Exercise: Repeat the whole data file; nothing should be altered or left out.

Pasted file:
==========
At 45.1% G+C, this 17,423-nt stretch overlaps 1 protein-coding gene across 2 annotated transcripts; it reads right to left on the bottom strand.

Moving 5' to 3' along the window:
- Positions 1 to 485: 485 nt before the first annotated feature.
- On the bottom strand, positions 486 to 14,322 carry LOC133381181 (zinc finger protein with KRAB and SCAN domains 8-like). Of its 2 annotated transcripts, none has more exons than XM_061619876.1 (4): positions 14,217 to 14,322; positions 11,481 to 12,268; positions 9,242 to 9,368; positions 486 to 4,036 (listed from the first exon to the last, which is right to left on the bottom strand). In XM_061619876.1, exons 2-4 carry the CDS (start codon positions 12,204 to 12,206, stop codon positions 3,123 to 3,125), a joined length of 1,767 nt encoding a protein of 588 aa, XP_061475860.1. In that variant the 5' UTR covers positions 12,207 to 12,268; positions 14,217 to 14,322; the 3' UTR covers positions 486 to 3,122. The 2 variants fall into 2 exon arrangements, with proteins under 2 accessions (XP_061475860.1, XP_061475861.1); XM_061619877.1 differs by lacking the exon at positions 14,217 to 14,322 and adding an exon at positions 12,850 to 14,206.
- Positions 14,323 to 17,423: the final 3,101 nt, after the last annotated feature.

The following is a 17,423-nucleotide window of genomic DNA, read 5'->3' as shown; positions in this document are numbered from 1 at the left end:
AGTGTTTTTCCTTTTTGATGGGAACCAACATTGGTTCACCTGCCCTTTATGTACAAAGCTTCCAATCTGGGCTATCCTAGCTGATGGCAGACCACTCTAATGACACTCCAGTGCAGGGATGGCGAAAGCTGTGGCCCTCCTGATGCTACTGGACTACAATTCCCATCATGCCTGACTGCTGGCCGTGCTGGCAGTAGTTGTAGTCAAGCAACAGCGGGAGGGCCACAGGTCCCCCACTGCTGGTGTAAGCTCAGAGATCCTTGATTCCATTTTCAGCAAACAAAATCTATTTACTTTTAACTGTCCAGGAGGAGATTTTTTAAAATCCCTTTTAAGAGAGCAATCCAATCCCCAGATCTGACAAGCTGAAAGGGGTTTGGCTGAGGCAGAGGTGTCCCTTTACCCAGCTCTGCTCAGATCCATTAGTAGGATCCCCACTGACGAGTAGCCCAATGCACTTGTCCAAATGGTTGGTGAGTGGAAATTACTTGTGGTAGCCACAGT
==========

At 45.1% G+C, this 17,423-nt stretch overlaps 1 protein-coding gene across 2 annotated transcripts; it reads right to left on the bottom strand.

Moving 5' to 3' along the window:
- Positions 1 to 485: 485 nt before the first annotated feature.
- On the bottom strand, positions 486 to 14,322 carry LOC133381181 (zinc finger protein with KRAB and SCAN domains 8-like). Of its 2 annotated transcripts, none has more exons than XM_061619876.1 (4): positions 14,217 to 14,322; positions 11,481 to 12,268; positions 9,242 to 9,368; positions 486 to 4,036 (listed from the first exon to the last, which is right to left on the bottom strand). In XM_061619876.1, exons 2-4 carry the CDS (start codon positions 12,204 to 12,206, stop codon positions 3,123 to 3,125), a joined length of 1,767 nt encoding a protein of 588 aa, XP_061475860.1. In that variant the 5' UTR covers positions 12,207 to 12,268; positions 14,217 to 14,322; the 3' UTR covers positions 486 to 3,122. The 2 variants fall into 2 exon arrangements, with proteins under 2 accessions (XP_061475860.1, XP_061475861.1); XM_061619877.1 differs by lacking the exon at positions 14,217 to 14,322 and adding an exon at positions 12,850 to 14,206.
- Positions 14,323 to 17,423: the final 3,101 nt, after the last annotated feature.

The following is a 17,423-nucleotide window of genomic DNA, read 5'->3' as shown; positions in this document are numbered from 1 at the left end:
AGTGTTTTTCCTTTTTGATGGGAACCAACATTGGTTCACCTGCCCTTTATGTACAAAGCTTCCAATCTGGGCTATCCTAGCTGATGGCAGACCACTCTAATGACACTCCAGTGCAGGGATGGCGAAAGCTGTGGCCCTCCTGATGCTACTGGACTACAATTCCCATCATGCCTGACTGCTGGCCGTGCTGGCAGTAGTTGTAGTCAAGCAACAGCGGGAGGGCCACAGGTCCCCCACTGCTGGTGTAAGCTCAGAGATCCTTGATTCCATTTTCAGCAAACAAAATCTATTTACTTTTAACTGTCCAGGAGGAGATTTTTTAAAATCCCTTTTAAGAGAGCAATCCAATCCCCAGATCTGACAAGCTGAAAGGGGTTTGGCTGAGGCAGAGGTGTCCCTTTACCCAGCTCTGCTCAGATCCATTAGTAGGATCCCCACTGACGAGTAGCCCAATGCACTTGTCCAAATGGTTGGTGAGTGGAAATTACTTGTGGTAGCCACAGT